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Soprano Bridgid Eversole sang with intelligence and skill, floating even her highest notes effortlessly. Tenor Alexander Kugler was overmatched, but heartfelt and sensitive. A 12-member orchestra provided enthusiastic support. The raucous concluding "shivaree" was a reminder that, as Chaucer wrote, love conquers all.
-- Mark J. Estren
Washington Early Music Festival
A colorful battery of tenor and bass sackbuts, a theorbo, a portative organ and baroque strings joined with a 15-member chorus Saturday in a perfect place for a concert of "old" music. Poised on the edge of Washington's Chinatown, St. Mary Mother of God Catholic Church -- with its arching Gothic vaulting, baroque pillars and resonant acoustics -- not only served, but heightened, the beauty of the Renaissance and baroque music performed by Chantry and the Orchestra of the 17th Century.
Too often dismissed as austere and expressionless, Renaissance music ranges from solemn sacred motets and Masses to the secular bawdiness of drinking songs. Saturday it was Giovanni Pierluigi da Palestrina's radiant "Pope Marcellus" Mass, which Chantry sang unaccompanied and impelled by an exciting immediacy. Conducted by David Taylor, every movement unfolded with scrupulous attention to the text in a seamlessly woven web of unfolding counterpoint.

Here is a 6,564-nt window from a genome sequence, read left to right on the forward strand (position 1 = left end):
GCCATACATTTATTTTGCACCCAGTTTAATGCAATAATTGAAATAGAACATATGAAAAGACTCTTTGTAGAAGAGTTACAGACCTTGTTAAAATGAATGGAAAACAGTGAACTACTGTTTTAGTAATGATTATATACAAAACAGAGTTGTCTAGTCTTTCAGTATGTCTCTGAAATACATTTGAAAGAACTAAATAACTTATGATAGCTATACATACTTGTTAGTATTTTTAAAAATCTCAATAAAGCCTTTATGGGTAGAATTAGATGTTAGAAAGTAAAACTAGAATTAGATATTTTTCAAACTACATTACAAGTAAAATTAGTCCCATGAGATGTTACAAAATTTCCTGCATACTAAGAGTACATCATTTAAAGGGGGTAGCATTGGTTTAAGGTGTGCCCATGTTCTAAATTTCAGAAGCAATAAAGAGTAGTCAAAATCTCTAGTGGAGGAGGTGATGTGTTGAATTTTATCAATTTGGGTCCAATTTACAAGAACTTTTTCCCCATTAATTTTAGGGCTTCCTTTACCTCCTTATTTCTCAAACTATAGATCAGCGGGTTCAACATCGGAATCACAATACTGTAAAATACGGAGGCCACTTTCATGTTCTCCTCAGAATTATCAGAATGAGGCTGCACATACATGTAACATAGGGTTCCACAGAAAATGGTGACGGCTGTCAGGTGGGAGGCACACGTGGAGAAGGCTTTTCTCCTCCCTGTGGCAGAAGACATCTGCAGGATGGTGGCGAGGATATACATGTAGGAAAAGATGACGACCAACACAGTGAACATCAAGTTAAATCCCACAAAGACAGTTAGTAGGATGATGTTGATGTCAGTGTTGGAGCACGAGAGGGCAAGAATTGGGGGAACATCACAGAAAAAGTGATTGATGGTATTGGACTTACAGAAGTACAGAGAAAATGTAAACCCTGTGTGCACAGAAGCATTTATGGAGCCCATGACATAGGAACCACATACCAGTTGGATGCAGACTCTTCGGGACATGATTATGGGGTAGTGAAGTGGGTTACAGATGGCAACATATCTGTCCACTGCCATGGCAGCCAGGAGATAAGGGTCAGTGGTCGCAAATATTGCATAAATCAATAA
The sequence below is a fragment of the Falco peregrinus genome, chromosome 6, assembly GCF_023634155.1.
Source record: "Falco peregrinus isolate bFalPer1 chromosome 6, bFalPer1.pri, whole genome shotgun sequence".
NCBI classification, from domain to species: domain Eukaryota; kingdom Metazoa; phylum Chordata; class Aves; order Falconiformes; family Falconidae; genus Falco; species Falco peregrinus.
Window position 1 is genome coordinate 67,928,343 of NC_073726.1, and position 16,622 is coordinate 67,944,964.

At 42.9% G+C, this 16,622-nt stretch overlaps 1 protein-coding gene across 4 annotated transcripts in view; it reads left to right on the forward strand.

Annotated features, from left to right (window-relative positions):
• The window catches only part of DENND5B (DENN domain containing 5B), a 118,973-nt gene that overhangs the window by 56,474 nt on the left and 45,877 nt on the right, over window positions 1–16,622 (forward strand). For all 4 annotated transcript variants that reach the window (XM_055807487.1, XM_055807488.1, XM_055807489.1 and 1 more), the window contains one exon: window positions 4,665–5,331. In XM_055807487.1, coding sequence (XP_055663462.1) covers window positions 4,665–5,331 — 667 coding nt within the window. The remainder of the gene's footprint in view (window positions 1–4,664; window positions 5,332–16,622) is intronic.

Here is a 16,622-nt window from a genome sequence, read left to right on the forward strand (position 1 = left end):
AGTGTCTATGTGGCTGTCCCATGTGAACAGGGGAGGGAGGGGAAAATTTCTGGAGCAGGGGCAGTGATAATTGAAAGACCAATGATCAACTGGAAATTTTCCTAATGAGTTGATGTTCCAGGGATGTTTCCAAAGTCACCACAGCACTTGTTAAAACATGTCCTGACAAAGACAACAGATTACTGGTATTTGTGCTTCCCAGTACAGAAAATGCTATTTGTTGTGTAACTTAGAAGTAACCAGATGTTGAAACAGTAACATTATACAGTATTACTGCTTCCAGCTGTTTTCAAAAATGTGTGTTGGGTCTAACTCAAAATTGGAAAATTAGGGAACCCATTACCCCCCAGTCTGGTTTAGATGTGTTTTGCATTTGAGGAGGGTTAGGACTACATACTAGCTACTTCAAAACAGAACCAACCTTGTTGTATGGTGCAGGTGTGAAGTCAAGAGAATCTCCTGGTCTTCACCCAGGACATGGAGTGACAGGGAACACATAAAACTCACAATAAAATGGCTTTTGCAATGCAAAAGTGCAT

Claudio Monteverdi's Vespers of 1641 is another matter -- high baroque drama by the world's first important opera composer. In varied instrumental and vocal combinations and often perilously embellished solos, the performers did best in full ensembles, transmitting the music's passionate intensity forged by Monteverdi's powerful musical inflection of single words.
The concert was part of the Washington Early Music Festival, which continues throughout the month. See http:/
-- Cecelia Porter